Deprescribing PPIs: An Algorithm

Linda Brookes, MSc


July 06, 2017

New Deprescribing Guidelines

An algorithm[10] and information pamphlet[11] for deprescribing PPIs were issued by Dr Farrell's group in 2015, and the accompanying evidence-based guideline for healthcare providers was published in May 2017.[4,12] All relate mainly to adults (age >18 years) who have been taking a PPI continuously for ≥ 4 weeks for the treatment of GERD or mild to moderate esophagitis. Deprescribing may also be considered in patients who have completed short-term treatment with a PPI for stress ulcer prophylaxis, peptic ulcer disease, or Helicobacter pylori eradication.

Once the original indication for the PPI has been confirmed, the first recommendation is to reduce the dose. "This is a strong recommendation, based on evidence suggesting that there is no increased risk for returning symptoms compared with continuing the higher dose," Dr Farrell stressed. The second recommendation is to stop the PPI and have the patient use it on demand. "The situations in which you could probably completely stop the PPI would be when a patient leaves the intensive care unit (ICU) after having taken a PPI for ICU stress ulcer prophylaxis, or if they have completed treatment for H pylori; if they have occasional heartburn, they can just use it when they experience the heartburn," Dr Farrell explained.

Because some evidence suggests that abrupt discontinuation increases the risk for symptom relapse, gradual dose reduction is recommended. The guideline suggests following up with patients at 4 and 12 weeks after deprescribing to assess symptoms and on-demand PPI use and to assess whether other, nondrug approaches or switching to a histamine H2-receptor antagonist would be beneficial.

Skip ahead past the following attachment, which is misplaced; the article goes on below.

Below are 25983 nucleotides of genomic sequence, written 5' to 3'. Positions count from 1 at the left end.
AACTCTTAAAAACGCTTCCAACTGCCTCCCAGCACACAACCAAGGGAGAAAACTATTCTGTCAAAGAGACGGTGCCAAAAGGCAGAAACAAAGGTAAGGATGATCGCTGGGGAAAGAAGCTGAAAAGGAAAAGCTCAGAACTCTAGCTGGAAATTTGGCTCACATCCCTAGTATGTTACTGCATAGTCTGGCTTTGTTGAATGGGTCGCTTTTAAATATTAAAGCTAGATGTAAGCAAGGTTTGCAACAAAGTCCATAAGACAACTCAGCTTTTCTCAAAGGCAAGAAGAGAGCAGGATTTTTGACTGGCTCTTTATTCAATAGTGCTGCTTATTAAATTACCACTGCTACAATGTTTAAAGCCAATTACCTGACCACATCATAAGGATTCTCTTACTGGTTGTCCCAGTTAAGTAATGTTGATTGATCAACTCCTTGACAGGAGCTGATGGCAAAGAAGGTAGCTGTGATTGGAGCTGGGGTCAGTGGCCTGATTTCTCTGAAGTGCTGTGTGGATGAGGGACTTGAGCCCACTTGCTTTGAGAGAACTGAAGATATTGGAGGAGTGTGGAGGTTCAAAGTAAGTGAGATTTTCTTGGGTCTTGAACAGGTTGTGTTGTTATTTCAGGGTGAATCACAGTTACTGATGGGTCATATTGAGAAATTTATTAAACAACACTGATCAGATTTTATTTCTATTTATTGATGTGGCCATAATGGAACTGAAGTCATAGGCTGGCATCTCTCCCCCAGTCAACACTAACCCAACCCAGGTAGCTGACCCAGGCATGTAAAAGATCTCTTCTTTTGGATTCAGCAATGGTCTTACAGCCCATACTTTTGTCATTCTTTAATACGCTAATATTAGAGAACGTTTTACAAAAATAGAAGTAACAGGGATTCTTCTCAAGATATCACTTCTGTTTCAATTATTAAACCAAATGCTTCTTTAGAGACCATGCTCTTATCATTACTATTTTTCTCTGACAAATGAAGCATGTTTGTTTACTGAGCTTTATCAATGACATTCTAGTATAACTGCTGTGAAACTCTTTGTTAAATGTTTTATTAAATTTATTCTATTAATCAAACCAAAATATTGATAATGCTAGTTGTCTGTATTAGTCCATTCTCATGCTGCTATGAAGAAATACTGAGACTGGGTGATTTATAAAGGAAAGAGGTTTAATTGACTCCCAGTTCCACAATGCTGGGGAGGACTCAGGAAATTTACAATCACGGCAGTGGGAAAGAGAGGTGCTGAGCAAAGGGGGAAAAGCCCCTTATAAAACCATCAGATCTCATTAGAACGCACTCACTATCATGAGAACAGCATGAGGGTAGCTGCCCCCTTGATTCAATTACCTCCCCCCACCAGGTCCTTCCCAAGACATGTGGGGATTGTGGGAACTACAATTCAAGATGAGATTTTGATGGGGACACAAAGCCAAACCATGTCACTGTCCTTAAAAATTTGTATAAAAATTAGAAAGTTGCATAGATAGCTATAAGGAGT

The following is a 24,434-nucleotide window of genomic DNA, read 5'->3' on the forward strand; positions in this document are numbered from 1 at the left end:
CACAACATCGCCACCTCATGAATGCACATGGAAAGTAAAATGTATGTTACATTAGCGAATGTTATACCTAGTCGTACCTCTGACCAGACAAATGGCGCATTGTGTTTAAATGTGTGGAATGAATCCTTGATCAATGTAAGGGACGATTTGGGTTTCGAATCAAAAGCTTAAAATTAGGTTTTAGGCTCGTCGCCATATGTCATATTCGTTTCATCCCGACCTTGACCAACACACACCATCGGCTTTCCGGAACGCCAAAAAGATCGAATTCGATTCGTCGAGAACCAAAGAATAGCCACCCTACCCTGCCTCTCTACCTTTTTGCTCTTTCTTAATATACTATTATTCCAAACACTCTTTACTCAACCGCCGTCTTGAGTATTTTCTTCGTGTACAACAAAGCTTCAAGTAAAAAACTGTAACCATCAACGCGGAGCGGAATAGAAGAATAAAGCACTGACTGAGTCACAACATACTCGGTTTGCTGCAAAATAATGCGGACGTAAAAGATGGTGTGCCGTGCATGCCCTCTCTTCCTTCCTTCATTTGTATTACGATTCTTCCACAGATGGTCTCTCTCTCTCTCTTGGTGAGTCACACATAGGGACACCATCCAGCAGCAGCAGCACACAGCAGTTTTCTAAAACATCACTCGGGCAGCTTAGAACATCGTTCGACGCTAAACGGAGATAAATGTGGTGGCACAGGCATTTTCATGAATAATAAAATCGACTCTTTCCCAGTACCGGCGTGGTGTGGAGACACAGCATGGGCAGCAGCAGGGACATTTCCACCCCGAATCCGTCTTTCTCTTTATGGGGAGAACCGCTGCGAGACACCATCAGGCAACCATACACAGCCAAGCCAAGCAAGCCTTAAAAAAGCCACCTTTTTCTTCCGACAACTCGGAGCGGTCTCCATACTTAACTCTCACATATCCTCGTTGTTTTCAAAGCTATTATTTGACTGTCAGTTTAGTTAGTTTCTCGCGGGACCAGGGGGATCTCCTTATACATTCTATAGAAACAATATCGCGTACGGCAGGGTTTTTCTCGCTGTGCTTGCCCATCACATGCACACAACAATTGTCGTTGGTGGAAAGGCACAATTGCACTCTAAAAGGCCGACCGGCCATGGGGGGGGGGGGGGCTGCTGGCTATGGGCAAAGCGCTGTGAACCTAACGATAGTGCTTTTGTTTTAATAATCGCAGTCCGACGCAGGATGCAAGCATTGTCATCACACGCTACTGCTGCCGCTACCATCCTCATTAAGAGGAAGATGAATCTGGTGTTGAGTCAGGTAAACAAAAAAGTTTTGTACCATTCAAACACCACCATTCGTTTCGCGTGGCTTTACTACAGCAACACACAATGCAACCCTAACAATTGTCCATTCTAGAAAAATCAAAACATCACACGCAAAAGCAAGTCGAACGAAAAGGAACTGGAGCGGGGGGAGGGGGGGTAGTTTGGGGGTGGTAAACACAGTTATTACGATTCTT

The algorithm and guideline have been incorporated into a toolkit for deprescribing in primary care issued by the Choosing Wisely Canada campaign.[13] The toolkit utilizes electronic health record messaging reminders to primary care providers, which has been shown to reduce the number of patients prescribed PPIs[14] as well as dose and cost.[15]

Importance of Communication

The guideline stresses the need to discuss the rationale for deprescribing with patients, because many patients may not be familiar or comfortable with the concept of reducing or stopping medications. Dr Farrell and her colleagues have also produced patient educational materials, including an infographic[16] and a brochure,[17] explaining why it might be important to stop a PPI and providing a stepwise tapering protocol. A PPI-deprescribing patient decision aid is in development to provide patients with information about the benefits and harms of different options and help them decide whether they want to follow deprescribing recommendations.[18] A pilot study is being carried out by Dr Farrell's group to evaluate the effects of a consult patient decision aid and the of role of pharmacists in delivering it to patients.[19]

Dr Farrell acknowledges that prescribers' lack of knowledge and a lack of resources can be barriers to deprescribing.[20] "I think there is some misinterpretation that when we say 'deprescribing,' we mean 'completely stop the medication,'" she suggests. "But deprescribing is a variety of options. It could mean reducing the dose, using the drug only when you need it, or switching to a safer alternative. It's important to communicate that, because if people believe that PPI deprescribing means always stopping the drug, then we are going to see people having gastrointestinal bleeding because they should have been taking it," she cautions. Nonetheless, she is optimistic about deprescribing interventions for PPIs. "This guideline has been very popular," she notes.


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